Fluidised bed combined thermal oxidation & gasification systemsIt is possible to utilise gasification and combustion processes together to generate heat.
The gasification and combustion can be performed in separate adjacent vessels, however some fluidised bed boiler system suppliers have direct coupled the gasification and combustion stages for plant footprint and capital cost benefits.
In these cases, the gasification occurs in the fluidised bed, and the gas, along with char, tar and ash, enters the secondary reaction chamber above the bed where multiple jets of air generate turbulence to complete the oxidation process.
The design of the oxidation chamber allows for the required residence time, and the jets of air provide turbulence and temperature control. In this way gaseous pollutants can be prevented from forming and emissions are kept at very low levels.
Other benefits include:
• utilises biomass and waste fuels with varying moisture contents of 5-60%.
• destroys other plant VOCs (for example from press vents, dryers etc).
• operates with fuels that have low ash softening temperature characteristics.
• reduces fan power requirements due to lower specific volume flow, compared with thermal oxidation systems.
Track recordTo date Outotec has installed over a hundred biomass fluidised bed thermal oxidation and gasification systems across a broad range of applications, from municipal waste to power generation and ethanol plants.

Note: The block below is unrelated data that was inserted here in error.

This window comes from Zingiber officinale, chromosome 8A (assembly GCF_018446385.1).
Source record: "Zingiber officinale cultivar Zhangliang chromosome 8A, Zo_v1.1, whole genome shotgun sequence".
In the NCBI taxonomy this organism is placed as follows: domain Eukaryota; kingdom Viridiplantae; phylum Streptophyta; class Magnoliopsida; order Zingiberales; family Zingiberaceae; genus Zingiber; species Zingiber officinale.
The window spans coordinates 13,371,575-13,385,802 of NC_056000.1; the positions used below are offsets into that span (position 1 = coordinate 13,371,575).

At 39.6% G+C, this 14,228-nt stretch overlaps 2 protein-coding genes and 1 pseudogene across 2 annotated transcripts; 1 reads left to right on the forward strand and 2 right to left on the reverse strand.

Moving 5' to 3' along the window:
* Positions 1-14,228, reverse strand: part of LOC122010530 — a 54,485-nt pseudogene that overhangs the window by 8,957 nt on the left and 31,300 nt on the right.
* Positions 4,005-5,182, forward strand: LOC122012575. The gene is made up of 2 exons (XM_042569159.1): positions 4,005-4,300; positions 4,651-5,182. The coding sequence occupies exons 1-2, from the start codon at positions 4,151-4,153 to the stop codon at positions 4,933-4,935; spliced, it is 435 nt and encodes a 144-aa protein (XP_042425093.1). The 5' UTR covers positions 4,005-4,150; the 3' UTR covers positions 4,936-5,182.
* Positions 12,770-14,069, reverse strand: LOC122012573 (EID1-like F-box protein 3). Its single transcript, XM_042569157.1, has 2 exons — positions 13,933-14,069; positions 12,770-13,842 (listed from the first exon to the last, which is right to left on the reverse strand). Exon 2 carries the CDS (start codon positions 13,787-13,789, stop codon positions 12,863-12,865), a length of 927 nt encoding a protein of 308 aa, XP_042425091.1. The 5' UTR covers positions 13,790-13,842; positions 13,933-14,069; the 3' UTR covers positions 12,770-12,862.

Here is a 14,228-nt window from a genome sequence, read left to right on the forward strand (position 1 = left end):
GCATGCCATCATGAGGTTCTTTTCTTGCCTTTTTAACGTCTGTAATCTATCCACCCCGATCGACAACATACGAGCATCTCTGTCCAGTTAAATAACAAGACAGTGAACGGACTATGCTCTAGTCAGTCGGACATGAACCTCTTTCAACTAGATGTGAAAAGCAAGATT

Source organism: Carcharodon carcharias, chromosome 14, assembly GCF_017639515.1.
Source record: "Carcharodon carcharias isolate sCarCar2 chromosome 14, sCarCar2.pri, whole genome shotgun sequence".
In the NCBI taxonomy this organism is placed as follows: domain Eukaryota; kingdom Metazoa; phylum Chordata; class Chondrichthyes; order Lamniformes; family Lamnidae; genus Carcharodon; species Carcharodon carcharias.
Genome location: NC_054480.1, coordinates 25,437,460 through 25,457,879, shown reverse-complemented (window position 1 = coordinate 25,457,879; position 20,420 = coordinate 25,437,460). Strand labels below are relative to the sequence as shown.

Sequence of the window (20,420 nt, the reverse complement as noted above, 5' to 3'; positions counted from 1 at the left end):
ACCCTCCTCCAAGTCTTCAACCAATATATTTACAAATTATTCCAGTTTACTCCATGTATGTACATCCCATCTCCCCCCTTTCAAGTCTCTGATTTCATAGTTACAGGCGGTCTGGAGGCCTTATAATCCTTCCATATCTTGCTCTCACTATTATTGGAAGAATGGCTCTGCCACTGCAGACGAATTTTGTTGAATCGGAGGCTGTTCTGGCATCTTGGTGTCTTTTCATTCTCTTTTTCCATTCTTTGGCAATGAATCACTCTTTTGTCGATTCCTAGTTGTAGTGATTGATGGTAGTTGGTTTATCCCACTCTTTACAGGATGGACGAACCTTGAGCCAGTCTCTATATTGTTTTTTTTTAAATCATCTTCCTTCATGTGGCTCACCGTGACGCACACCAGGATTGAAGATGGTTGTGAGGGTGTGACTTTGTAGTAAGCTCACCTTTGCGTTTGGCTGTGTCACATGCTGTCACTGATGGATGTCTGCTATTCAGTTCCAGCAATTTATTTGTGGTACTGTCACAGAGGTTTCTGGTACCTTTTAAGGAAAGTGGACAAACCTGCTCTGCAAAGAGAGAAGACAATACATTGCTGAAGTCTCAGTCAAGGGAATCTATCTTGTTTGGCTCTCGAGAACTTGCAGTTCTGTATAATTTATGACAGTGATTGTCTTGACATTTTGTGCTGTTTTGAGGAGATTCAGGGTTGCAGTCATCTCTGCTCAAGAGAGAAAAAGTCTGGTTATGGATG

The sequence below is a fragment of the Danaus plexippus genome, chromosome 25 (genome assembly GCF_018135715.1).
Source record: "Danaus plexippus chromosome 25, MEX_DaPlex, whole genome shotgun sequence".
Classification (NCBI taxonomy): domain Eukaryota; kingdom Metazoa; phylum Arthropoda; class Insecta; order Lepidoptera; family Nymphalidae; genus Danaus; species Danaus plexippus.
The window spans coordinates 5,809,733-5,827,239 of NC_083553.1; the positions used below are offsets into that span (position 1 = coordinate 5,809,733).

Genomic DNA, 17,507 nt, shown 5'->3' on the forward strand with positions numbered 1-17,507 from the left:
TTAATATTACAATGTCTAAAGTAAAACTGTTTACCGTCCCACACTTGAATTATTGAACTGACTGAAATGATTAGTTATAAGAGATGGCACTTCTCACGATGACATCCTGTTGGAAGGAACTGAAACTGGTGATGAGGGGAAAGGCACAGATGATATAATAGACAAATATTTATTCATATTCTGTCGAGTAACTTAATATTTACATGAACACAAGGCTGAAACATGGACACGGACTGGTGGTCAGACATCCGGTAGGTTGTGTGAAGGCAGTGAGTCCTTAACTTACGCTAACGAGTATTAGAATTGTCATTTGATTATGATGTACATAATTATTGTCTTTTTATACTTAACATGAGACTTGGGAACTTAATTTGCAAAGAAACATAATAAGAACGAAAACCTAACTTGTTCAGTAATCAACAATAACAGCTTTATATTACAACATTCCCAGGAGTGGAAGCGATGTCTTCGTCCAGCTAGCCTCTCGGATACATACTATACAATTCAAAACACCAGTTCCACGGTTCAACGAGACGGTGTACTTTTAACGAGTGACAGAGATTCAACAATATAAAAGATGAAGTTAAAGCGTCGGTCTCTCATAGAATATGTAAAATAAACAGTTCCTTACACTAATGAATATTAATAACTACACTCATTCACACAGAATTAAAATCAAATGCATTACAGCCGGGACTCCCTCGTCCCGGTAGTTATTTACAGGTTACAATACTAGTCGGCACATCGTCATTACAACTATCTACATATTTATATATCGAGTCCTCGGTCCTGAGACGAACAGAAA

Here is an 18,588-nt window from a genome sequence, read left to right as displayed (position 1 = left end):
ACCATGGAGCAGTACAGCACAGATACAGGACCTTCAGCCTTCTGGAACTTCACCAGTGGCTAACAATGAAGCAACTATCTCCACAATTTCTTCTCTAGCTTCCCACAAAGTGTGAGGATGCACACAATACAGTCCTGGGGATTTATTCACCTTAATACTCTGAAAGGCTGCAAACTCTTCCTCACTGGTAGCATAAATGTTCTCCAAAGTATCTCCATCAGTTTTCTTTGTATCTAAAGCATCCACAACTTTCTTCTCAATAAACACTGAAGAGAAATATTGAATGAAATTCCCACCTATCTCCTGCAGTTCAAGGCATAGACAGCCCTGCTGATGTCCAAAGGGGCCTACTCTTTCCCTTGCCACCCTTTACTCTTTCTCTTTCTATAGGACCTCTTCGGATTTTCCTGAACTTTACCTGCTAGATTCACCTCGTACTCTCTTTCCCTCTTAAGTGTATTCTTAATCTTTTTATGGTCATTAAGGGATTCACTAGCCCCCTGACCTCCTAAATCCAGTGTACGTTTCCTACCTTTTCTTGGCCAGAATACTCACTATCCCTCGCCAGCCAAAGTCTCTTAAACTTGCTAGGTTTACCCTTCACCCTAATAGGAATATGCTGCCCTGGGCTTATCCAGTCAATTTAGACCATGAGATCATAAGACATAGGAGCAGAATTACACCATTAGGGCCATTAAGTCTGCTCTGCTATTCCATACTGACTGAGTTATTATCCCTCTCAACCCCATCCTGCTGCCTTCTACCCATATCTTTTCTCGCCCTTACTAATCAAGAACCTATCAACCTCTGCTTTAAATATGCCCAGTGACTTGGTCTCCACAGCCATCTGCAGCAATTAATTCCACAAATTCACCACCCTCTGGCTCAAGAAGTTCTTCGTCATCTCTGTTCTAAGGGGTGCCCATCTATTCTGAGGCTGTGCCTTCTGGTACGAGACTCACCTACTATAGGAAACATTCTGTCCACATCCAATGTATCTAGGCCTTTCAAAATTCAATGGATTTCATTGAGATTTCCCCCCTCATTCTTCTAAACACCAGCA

Outotec can also provide O&M and servicing for these installations, as well as upgrades to existing equipment such as boiler retrofits.
SummaryBiomass and waste-to-energy boiler systems have an important role to play in the world today. The selection of boiler technology and technology supplier is critical for a successful project.
There are some innovative, yet commercially proven technologies that will satisfy the investors, the regulator and the public, particularly with consideration of environmental issues.
Most importantly, the selected technology must be appropriate for the proposed fuel and have the ability to accept completely different fuels in the future.
About the author
Mark Weatherseed joined Outotec in 2004 and is currently the Technology Sales Manager for Hydrometallurgy. He is also responsible for Outotec’s Energy from Waste Technology in South East Asia Pacific. Mark holds a B Eng (Hons) in Mechanical Engineering from the University of Liverpool, UK.